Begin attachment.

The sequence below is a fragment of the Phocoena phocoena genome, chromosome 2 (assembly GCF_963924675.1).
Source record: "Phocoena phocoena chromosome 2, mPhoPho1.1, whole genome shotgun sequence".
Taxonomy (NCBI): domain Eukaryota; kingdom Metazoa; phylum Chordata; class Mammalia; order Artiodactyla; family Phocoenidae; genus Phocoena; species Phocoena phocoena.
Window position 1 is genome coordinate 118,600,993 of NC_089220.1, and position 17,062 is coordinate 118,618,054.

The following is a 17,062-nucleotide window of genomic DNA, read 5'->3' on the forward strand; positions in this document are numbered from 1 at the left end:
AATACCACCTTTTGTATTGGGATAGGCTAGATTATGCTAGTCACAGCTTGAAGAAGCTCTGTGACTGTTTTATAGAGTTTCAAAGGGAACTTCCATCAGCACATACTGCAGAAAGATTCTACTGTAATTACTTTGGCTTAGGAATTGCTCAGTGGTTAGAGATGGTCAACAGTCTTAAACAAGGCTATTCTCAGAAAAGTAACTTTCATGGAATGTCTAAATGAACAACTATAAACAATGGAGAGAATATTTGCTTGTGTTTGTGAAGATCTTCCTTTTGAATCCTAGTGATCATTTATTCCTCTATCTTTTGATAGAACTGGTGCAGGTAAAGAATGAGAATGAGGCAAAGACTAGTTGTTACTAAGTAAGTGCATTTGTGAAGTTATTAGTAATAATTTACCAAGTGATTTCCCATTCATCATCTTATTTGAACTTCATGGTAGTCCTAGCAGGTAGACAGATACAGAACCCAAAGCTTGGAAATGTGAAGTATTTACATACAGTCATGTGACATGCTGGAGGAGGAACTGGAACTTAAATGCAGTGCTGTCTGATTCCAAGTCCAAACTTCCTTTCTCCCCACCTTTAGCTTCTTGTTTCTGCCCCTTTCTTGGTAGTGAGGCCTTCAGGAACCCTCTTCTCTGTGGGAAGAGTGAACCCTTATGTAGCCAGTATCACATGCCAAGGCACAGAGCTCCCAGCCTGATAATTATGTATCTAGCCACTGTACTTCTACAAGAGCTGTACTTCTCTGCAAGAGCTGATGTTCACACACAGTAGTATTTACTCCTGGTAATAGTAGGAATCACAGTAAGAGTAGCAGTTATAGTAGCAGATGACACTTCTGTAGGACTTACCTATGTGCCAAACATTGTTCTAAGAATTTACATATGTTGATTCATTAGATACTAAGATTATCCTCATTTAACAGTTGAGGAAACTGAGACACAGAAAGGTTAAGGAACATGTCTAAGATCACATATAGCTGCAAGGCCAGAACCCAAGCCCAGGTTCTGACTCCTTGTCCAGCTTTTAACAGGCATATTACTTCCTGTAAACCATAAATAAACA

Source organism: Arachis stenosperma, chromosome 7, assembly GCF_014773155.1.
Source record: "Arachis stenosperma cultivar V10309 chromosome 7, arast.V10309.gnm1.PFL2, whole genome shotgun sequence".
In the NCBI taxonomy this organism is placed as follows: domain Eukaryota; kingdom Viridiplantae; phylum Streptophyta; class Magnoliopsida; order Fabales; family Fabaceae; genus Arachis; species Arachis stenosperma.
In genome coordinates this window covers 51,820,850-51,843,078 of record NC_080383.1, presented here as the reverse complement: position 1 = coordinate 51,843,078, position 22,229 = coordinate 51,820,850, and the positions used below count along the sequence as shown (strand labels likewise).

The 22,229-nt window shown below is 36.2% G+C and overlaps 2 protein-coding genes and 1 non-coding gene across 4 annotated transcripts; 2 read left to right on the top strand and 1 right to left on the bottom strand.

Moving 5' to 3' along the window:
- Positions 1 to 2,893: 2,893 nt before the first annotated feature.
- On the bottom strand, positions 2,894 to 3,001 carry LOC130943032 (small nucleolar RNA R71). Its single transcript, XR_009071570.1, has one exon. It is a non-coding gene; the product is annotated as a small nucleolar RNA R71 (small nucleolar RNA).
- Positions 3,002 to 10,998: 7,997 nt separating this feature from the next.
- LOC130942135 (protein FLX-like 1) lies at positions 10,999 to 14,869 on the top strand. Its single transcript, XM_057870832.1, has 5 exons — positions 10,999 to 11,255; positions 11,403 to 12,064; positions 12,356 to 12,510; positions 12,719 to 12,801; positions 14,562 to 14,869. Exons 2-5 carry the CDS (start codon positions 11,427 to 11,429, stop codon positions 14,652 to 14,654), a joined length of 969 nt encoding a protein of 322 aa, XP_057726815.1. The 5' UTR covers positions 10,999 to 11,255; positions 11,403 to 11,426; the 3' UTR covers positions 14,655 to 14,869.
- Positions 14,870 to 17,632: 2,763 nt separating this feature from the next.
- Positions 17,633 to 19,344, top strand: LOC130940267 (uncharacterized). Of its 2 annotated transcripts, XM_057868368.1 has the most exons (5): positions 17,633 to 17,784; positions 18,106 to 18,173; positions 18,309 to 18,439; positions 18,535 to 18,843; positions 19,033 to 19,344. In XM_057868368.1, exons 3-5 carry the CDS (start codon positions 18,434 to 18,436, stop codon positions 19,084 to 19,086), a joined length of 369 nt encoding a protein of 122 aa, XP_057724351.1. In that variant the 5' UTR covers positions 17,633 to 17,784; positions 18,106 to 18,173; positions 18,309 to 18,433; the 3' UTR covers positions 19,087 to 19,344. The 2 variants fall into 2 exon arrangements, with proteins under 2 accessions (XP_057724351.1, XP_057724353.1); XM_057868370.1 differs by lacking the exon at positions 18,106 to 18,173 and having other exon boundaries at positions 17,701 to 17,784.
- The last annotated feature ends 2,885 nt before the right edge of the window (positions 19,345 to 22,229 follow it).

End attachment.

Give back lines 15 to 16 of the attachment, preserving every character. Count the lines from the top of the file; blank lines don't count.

- Positions 3,002 to 10,998: 7,997 nt separating this feature from the next.
- LOC130942135 (protein FLX-like 1) lies at positions 10,999 to 14,869 on the top strand. Its single transcript, XM_057870832.1, has 5 exons — positions 10,999 to 11,255; positions 11,403 to 12,064; positions 12,356 to 12,510; positions 12,719 to 12,801; positions 14,562 to 14,869. Exons 2-5 carry the CDS (start codon positions 11,427 to 11,429, stop codon positions 14,652 to 14,654), a joined length of 969 nt encoding a protein of 322 aa, XP_057726815.1. The 5' UTR covers positions 10,999 to 11,255; positions 11,403 to 11,426; the 3' UTR covers positions 14,655 to 14,869.